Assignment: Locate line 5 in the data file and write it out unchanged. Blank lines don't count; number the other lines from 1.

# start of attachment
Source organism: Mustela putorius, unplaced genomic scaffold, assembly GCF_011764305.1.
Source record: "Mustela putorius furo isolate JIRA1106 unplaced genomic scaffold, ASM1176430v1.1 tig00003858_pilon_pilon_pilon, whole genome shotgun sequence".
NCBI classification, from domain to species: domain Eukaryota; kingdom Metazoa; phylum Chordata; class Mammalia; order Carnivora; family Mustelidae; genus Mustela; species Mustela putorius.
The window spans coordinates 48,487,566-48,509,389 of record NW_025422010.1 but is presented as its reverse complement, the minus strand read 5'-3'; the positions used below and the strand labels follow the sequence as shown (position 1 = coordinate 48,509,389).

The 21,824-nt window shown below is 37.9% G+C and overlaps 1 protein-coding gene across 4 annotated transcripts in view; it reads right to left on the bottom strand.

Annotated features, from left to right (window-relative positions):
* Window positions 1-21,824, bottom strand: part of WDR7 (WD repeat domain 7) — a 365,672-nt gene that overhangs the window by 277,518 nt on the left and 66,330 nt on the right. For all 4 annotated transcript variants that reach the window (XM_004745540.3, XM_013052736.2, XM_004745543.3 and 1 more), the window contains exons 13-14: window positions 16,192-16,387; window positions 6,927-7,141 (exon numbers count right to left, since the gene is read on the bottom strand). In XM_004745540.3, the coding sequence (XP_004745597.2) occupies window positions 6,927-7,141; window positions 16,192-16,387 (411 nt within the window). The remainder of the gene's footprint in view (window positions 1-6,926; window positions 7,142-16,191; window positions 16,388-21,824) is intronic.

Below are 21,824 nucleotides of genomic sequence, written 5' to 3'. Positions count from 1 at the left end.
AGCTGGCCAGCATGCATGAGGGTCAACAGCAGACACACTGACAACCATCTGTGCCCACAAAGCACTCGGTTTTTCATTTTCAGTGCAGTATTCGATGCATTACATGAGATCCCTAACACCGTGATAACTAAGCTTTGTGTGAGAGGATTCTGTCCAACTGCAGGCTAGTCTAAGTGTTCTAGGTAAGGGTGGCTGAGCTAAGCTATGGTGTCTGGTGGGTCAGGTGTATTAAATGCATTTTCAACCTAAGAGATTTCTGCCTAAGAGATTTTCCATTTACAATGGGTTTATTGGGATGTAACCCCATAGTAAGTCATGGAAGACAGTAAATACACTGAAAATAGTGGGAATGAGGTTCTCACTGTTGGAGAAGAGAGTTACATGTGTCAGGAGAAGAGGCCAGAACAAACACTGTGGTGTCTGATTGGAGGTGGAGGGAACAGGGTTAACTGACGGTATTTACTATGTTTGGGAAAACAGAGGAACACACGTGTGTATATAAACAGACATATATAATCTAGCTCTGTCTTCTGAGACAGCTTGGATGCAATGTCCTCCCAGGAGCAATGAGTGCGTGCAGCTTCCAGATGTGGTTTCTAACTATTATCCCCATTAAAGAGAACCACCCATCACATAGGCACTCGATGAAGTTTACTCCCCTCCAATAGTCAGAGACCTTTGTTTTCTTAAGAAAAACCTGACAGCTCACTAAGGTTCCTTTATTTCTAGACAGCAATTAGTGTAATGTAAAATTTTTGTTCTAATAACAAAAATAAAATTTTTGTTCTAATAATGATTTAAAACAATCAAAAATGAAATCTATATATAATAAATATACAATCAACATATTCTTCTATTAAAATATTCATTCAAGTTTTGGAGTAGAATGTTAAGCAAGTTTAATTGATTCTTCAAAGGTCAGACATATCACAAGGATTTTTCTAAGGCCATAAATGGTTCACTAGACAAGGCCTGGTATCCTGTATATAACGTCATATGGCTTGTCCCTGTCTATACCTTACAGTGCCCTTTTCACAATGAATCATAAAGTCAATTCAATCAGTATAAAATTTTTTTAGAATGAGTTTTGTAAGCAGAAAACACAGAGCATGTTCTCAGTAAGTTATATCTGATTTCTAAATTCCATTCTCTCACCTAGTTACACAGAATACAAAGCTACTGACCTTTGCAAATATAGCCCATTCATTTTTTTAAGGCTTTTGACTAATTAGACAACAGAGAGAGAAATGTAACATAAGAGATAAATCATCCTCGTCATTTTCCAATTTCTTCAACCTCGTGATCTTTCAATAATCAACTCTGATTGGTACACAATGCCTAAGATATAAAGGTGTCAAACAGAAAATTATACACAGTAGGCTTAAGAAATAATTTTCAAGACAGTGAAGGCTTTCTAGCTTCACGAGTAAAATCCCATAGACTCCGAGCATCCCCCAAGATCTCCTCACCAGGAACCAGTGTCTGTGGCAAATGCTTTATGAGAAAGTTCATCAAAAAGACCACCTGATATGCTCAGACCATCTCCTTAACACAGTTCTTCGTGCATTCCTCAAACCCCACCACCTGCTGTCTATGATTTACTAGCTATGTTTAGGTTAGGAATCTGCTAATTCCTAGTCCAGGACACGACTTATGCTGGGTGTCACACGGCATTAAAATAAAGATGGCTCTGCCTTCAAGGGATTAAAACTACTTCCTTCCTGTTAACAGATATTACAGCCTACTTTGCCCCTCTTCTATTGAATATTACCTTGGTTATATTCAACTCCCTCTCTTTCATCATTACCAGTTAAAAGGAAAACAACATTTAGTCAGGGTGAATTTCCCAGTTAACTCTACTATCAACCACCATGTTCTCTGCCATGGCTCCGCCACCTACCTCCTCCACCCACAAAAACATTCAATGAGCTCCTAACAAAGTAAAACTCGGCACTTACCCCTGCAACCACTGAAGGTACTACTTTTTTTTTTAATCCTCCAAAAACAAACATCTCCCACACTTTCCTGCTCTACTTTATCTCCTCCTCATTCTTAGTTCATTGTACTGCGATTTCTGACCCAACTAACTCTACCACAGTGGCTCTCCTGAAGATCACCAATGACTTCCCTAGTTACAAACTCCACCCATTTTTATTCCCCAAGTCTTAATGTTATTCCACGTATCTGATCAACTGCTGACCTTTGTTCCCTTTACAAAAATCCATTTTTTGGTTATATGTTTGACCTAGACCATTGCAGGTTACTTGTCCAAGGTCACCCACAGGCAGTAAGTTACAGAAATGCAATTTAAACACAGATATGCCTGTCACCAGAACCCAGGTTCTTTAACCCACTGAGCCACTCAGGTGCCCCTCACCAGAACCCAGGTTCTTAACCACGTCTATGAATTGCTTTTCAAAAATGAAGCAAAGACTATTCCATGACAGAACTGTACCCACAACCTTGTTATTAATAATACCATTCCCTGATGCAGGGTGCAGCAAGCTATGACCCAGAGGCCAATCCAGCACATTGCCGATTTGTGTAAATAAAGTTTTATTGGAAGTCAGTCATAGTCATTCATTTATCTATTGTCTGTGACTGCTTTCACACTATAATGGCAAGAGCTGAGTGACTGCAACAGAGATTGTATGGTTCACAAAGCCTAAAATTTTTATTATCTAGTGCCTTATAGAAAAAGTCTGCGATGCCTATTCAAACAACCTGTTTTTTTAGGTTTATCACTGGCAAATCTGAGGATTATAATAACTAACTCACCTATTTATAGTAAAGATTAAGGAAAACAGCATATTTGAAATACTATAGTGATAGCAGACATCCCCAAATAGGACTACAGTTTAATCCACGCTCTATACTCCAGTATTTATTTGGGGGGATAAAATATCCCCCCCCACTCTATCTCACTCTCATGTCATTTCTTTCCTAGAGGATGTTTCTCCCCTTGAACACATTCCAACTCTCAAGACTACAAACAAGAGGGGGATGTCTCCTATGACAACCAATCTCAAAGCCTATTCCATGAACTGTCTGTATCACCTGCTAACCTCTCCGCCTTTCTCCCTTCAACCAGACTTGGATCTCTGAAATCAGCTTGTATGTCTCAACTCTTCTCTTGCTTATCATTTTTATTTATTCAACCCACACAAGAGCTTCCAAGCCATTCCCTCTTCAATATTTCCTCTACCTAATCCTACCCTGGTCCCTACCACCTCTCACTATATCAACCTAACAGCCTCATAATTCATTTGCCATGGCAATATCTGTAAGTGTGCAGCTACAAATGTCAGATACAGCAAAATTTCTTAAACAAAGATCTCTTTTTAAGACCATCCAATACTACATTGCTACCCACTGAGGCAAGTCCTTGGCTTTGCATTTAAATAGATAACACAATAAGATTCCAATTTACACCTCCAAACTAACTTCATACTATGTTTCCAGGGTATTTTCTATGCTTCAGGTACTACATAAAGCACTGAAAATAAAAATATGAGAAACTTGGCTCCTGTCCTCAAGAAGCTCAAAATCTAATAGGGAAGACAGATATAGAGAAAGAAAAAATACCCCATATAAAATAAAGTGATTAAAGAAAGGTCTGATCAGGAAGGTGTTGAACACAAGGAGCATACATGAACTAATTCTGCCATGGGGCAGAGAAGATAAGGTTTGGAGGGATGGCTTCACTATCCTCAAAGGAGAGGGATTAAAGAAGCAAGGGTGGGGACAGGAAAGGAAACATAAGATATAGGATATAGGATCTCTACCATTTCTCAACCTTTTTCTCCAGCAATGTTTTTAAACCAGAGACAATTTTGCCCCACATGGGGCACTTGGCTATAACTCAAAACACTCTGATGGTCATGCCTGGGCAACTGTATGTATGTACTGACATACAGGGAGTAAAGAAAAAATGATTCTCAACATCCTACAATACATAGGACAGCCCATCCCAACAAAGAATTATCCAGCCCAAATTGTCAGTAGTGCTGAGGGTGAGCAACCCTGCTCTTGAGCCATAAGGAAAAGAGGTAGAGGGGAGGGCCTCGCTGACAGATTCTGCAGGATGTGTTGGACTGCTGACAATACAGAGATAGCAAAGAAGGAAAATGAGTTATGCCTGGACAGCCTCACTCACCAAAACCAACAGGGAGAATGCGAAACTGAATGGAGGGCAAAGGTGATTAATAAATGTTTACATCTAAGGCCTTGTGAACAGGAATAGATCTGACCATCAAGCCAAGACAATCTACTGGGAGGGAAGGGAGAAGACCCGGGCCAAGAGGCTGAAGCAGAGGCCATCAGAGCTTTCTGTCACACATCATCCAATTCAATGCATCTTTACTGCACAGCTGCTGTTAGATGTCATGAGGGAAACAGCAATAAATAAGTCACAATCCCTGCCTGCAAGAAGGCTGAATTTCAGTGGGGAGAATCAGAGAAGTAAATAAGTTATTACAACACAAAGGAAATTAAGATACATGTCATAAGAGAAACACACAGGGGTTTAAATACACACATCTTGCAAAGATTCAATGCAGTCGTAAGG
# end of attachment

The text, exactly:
The 21,824-nt window shown below is 37.9% G+C and overlaps 1 protein-coding gene across 4 annotated transcripts in view; it reads right to left on the bottom strand.